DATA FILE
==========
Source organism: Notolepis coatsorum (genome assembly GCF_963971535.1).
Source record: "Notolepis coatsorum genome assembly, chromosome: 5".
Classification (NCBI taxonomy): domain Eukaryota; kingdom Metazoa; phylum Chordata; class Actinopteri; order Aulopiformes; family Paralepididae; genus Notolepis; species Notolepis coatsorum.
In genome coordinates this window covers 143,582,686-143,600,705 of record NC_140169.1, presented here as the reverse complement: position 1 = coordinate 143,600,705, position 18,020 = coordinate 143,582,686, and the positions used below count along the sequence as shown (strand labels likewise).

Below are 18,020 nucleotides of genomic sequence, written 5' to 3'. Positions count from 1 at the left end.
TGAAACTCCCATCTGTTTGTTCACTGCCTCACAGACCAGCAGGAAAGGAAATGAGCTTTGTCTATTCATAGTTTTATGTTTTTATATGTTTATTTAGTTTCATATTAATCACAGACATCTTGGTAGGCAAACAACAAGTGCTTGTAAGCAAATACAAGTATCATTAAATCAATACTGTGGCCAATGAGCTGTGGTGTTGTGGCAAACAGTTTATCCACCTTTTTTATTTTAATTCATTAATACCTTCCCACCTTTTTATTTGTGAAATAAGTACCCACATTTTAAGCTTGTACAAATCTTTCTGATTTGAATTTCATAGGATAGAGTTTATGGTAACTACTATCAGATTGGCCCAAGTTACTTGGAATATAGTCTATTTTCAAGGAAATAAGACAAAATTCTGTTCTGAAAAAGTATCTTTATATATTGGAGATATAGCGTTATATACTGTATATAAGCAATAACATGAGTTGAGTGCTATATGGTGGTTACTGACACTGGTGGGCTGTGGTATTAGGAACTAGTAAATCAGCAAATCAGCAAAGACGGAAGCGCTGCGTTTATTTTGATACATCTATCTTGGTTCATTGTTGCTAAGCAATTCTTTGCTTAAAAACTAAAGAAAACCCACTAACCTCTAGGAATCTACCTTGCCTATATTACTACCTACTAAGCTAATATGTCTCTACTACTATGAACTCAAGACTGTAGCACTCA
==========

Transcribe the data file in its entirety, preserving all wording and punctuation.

Source organism: Notolepis coatsorum (genome assembly GCF_963971535.1).
Source record: "Notolepis coatsorum genome assembly, chromosome: 5".
Classification (NCBI taxonomy): domain Eukaryota; kingdom Metazoa; phylum Chordata; class Actinopteri; order Aulopiformes; family Paralepididae; genus Notolepis; species Notolepis coatsorum.
In genome coordinates this window covers 143,582,686-143,600,705 of record NC_140169.1, presented here as the reverse complement: position 1 = coordinate 143,600,705, position 18,020 = coordinate 143,582,686, and the positions used below count along the sequence as shown (strand labels likewise).

Below are 18,020 nucleotides of genomic sequence, written 5' to 3'. Positions count from 1 at the left end.
TGAAACTCCCATCTGTTTGTTCACTGCCTCACAGACCAGCAGGAAAGGAAATGAGCTTTGTCTATTCATAGTTTTATGTTTTTATATGTTTATTTAGTTTCATATTAATCACAGACATCTTGGTAGGCAAACAACAAGTGCTTGTAAGCAAATACAAGTATCATTAAATCAATACTGTGGCCAATGAGCTGTGGTGTTGTGGCAAACAGTTTATCCACCTTTTTTATTTTAATTCATTAATACCTTCCCACCTTTTTATTTGTGAAATAAGTACCCACATTTTAAGCTTGTACAAATCTTTCTGATTTGAATTTCATAGGATAGAGTTTATGGTAACTACTATCAGATTGGCCCAAGTTACTTGGAATATAGTCTATTTTCAAGGAAATAAGACAAAATTCTGTTCTGAAAAAGTATCTTTATATATTGGAGATATAGCGTTATATACTGTATATAAGCAATAACATGAGTTGAGTGCTATATGGTGGTTACTGACACTGGTGGGCTGTGGTATTAGGAACTAGTAAATCAGCAAATCAGCAAAGACGGAAGCGCTGCGTTTATTTTGATACATCTATCTTGGTTCATTGTTGCTAAGCAATTCTTTGCTTAAAAACTAAAGAAAACCCACTAACCTCTAGGAATCTACCTTGCCTATATTACTACCTACTAAGCTAATATGTCTCTACTACTATGAACTCAAGACTGTAGCACTCA